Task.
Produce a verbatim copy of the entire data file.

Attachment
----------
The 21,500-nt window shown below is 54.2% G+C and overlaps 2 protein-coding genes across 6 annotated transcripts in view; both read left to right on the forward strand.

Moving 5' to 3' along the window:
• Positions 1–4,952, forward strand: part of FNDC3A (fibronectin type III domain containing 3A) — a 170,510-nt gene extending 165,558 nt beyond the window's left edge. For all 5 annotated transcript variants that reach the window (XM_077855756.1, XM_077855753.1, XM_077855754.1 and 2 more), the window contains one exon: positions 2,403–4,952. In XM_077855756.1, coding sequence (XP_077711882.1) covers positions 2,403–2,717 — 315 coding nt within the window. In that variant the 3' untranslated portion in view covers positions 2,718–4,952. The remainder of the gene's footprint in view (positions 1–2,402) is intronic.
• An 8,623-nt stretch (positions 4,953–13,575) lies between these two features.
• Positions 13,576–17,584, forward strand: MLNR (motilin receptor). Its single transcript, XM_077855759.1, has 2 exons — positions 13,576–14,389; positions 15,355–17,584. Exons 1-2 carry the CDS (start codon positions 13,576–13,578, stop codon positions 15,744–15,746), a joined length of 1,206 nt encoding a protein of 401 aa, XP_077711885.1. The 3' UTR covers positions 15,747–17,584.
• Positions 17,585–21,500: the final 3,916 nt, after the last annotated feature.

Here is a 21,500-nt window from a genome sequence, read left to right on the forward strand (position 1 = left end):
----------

The 21,500-nt window shown below is 54.2% G+C and overlaps 2 protein-coding genes across 6 annotated transcripts in view; both read left to right on the forward strand.

Moving 5' to 3' along the window:
• Positions 1–4,952, forward strand: part of FNDC3A (fibronectin type III domain containing 3A) — a 170,510-nt gene extending 165,558 nt beyond the window's left edge. For all 5 annotated transcript variants that reach the window (XM_077855756.1, XM_077855753.1, XM_077855754.1 and 2 more), the window contains one exon: positions 2,403–4,952. In XM_077855756.1, coding sequence (XP_077711882.1) covers positions 2,403–2,717 — 315 coding nt within the window. In that variant the 3' untranslated portion in view covers positions 2,718–4,952. The remainder of the gene's footprint in view (positions 1–2,402) is intronic.
• An 8,623-nt stretch (positions 4,953–13,575) lies between these two features.
• Positions 13,576–17,584, forward strand: MLNR (motilin receptor). Its single transcript, XM_077855759.1, has 2 exons — positions 13,576–14,389; positions 15,355–17,584. Exons 1-2 carry the CDS (start codon positions 13,576–13,578, stop codon positions 15,744–15,746), a joined length of 1,206 nt encoding a protein of 401 aa, XP_077711885.1. The 3' UTR covers positions 15,747–17,584.
• Positions 17,585–21,500: the final 3,916 nt, after the last annotated feature.

Here is a 21,500-nt window from a genome sequence, read left to right on the forward strand (position 1 = left end):